As I indicated at the beginning, my skepticism about participation stemmed from my understanding of how the community I was born in and grew up in functioned, and how things such as leadership were understood. It never derived from theorizing about what is good for poor communities. The trouble with the development industry is that it is dominated by theorists whose understanding of the world or worlds they want to change or improved is limited and informed by short visits and to a large extent superficial interactions with the people whose lives they want to improve. It seems to me as if the problem really is the naïve liberalism of well meaning but misguided outsiders working with insiders who are too willing to play along without asking some hard questions. In my opinion the Rwandans get a lot right by refusing to be dragged along, by questioning and rejecting things they believe will not work for them and going for what works.
Do you think it would make sense to consider using similar mechanisms of community participation in North America/Western Europe?
I don’t think so. For one thing, participatory mechanisms demand lots of people’s time. You cannot expect people in a community to hold all these meetings and make all the decisions; what time would they have left for ‘living’? I have lived in Europe. I never sat in a single community meeting and if anyone had required me to attend as many meetings as my mother in the village in Uganda is required, I would never have had the time to do so. My mother attends very few meetings and misses most for the same reasons. Things in the areas of London where I lived, worked the way they did because the UK has a functioning state. That is what we need in Africa and the developing world, not participation. This is not to say that participation has no value; it does. It can complement a strong, functioning state when people could rise up and express dissatisfaction whenever they may judge it necessary. And in that case, it can only be sustained in a context where the state is responsive. Otherwise people will see no reason to engage in citizen action that produces no results.
If I understand correctly, community participation in social services in Uganda was also quite heavily promoted by the state. What do you think is
the reason? Wasn't it in a sense weakening the state a bit more?
As a fashion in development, participation coincided with the rise to power of the National Resistance Movement (NRM). The NRM leadership had tested the benefits of citizens participating in decision making during the civil war when they organized citizens into local councils in order to enable them to take charge of things such as security and also to vet recruits into the rebel army. The arrangements worked well enough for the Movement to want to apply them to post-war governance once they seized power, not least because they offered a window of opportunity for the state to penetrate the entire countryside, undermine traditional authority structures and entrench itself. Further, the NRM’s rise to power coincided with the early post-cold-war period when democratization and accompanying phenomena such as decentralization were top on the agenda of the donor community. In this sense there was a coincidence of interests between the NRM leadership and the donor community. Two decades down the road, we know that there was a great deal of naivety in assuming that ordinary people actively wanted and were capable of watching over their leaders and questioning as well as directing their activities. I do not think participation weakened the state. Rather, it did nothing to strength states that were already weak. It allowed governments to shirk their responsibility for making things work and to load it onto citizens who possessed neither the inclination nor the capacity for doing so.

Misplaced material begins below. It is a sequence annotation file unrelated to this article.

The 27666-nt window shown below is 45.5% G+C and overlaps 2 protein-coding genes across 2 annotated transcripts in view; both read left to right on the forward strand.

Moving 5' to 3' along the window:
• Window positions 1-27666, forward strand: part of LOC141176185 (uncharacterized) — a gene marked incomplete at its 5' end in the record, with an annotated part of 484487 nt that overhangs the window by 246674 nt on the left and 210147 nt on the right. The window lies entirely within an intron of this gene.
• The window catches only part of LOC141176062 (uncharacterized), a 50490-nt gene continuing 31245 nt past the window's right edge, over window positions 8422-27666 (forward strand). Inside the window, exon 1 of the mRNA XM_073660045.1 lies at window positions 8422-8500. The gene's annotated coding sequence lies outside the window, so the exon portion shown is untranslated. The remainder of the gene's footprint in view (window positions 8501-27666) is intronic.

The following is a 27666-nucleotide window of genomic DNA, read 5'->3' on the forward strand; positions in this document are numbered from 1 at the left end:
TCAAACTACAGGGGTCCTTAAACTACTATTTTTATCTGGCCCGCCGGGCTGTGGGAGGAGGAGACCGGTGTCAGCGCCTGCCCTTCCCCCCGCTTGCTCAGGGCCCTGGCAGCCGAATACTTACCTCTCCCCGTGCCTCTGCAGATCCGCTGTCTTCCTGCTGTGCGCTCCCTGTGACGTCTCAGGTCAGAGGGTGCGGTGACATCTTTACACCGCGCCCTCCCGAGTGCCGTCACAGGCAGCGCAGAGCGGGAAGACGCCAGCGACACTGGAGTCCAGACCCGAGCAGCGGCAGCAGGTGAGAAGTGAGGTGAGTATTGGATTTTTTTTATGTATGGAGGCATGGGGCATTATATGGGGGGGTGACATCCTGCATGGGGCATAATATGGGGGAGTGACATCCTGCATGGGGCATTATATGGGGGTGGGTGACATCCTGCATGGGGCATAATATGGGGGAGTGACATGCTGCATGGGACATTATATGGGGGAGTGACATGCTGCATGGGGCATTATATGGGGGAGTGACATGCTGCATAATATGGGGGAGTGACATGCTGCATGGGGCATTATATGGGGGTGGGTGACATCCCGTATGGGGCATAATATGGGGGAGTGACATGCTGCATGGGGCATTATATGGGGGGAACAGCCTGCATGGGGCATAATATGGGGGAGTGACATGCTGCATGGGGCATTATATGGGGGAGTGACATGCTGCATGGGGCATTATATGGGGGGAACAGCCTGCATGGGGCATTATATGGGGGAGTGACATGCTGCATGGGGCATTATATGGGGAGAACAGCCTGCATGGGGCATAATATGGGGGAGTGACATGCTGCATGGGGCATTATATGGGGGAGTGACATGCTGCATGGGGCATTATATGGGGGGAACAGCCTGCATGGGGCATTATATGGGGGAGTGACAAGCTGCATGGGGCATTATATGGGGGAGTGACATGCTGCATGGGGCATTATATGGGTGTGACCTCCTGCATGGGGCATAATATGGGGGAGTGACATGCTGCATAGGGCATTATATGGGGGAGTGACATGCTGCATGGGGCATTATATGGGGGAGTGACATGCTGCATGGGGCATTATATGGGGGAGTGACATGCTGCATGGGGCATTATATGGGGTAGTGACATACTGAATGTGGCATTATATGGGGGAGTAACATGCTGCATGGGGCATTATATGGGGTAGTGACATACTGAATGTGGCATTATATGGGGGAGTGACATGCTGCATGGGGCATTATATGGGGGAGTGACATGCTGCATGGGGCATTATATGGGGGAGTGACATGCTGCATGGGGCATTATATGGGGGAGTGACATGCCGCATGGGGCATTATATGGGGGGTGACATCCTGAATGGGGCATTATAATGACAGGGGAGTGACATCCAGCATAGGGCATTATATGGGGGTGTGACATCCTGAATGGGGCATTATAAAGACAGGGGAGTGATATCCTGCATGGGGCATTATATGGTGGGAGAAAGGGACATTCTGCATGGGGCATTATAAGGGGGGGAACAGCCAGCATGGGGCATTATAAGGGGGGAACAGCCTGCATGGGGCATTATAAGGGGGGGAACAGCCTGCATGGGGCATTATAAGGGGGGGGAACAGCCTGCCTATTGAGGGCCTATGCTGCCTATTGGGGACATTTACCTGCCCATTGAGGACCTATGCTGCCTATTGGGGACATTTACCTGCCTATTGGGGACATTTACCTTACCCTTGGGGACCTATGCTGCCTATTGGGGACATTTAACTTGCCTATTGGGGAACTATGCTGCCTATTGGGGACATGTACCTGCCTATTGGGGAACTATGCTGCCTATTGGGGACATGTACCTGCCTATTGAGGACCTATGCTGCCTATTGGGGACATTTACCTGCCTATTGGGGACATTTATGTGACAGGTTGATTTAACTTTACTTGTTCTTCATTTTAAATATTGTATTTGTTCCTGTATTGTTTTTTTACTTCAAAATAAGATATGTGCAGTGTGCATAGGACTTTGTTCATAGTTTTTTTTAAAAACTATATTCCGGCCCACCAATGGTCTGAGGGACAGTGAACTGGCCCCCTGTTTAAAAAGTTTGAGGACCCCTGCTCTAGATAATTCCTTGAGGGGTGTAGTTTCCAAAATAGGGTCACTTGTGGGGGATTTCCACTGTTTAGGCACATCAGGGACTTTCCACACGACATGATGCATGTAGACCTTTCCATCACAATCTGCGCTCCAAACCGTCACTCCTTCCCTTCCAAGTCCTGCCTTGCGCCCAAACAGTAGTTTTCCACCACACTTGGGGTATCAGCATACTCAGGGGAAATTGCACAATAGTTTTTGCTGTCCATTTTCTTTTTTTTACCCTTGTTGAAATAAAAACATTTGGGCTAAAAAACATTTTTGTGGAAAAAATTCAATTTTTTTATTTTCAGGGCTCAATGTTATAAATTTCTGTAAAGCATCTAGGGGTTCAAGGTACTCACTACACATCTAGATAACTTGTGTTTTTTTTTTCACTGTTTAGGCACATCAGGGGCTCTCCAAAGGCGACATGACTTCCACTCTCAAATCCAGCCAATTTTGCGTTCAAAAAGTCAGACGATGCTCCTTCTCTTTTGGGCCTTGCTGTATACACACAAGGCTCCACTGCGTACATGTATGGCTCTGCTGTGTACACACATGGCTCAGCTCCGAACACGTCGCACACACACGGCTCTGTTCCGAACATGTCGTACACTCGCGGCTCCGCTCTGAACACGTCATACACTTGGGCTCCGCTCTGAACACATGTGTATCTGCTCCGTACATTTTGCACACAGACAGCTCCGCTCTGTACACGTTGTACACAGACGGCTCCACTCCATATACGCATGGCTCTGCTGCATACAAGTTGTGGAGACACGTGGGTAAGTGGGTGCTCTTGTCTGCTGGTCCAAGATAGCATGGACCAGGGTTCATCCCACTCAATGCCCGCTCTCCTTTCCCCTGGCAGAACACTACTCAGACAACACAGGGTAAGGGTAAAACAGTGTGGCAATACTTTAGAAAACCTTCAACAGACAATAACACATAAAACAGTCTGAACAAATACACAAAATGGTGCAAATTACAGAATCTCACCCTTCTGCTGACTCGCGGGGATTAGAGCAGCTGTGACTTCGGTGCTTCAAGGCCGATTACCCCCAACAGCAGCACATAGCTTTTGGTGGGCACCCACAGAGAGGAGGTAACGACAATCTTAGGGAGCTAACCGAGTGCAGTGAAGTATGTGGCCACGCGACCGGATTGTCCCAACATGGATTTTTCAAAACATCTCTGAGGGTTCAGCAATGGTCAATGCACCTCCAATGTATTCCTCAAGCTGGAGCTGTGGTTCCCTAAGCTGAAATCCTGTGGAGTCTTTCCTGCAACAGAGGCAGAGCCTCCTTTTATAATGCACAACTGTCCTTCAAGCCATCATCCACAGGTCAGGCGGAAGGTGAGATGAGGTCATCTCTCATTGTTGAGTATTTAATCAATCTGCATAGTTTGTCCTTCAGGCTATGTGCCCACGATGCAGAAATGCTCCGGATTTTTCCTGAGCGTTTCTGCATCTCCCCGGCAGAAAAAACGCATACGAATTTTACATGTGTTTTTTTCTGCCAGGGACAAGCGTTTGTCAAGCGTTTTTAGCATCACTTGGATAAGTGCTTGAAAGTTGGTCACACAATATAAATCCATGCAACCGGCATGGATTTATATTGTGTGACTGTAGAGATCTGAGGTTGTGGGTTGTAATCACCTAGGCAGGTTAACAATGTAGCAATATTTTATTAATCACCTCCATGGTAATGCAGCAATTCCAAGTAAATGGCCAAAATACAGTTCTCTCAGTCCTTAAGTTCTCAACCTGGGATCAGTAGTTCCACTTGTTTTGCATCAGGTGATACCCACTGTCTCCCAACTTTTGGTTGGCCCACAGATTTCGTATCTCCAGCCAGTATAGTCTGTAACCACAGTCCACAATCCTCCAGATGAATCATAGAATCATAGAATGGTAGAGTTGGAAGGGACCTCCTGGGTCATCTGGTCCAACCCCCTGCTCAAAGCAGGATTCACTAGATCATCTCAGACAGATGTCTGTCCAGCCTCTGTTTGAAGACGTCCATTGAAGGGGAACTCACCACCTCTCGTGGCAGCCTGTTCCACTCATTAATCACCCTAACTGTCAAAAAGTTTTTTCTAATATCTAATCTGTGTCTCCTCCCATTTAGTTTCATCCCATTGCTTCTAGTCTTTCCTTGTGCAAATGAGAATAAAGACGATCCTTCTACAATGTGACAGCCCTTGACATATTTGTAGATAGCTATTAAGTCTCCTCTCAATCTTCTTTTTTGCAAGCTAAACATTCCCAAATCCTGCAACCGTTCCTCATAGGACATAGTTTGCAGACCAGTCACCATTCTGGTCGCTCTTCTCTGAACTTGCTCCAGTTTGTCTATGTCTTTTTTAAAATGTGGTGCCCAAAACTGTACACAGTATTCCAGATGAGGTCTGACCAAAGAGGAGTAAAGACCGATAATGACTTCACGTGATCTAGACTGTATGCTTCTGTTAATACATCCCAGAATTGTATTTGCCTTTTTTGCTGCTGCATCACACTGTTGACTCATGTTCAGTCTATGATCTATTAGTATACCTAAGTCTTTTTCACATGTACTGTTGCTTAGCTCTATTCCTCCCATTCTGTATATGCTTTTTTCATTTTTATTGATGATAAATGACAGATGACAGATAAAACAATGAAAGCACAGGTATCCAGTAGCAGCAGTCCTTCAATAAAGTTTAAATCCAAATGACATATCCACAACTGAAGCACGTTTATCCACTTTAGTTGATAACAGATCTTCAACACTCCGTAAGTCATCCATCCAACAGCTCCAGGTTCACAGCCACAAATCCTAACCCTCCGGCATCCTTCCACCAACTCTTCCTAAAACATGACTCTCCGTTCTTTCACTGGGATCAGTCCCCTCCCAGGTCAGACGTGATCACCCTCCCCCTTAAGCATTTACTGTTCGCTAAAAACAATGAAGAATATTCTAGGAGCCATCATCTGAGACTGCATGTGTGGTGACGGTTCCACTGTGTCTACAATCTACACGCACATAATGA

In a recent article, you argue that "vertical and horizontal co-ordination, inspection and supervision, and the strength of accountability enforcement mechanisms" are the keys for efficient social services delivery. What is exactly the role of communities there? What is the future of community participation in social services delivery?
Yes, indeed, those are the keys in my opinion. Communities ought to be accorded avenues through which they can pressurize their leaders if they judge that to be the thing to do at any one moment. This could happen if, say, they find the quality of service provision is below their expectations. For this to happen, educational campaigns should be mounted to ensure they know it is their right to do so. This is more or less the situation in Western democracies. People are not required – and I mean required – to participate in decision making on the scale those in poor countries are. However, when leaders make decisions they find objectionable, they have the right to demonstrate or engage in forms of citizen action that put their message or messages across to whoever they are intended for. Even then, we should not expect this change to happen overnight. The kind of activism we see in advanced democracies took root over long periods of time.
It seems to me that popular participation is rarely considered as a political act. From your research and experience, would you say that popular participation is a political act?
Well, if we agree that participation is intended to influence decision making and in a sense even resource allocation, then it is about making a choice between or among competing ideas. It is therefore a political act. That in a sense is also a reason why it is a difficult proposition in contexts where relations between leaders and the people they lead are highly hierarchical and don’t entail direct confrontation or contestation.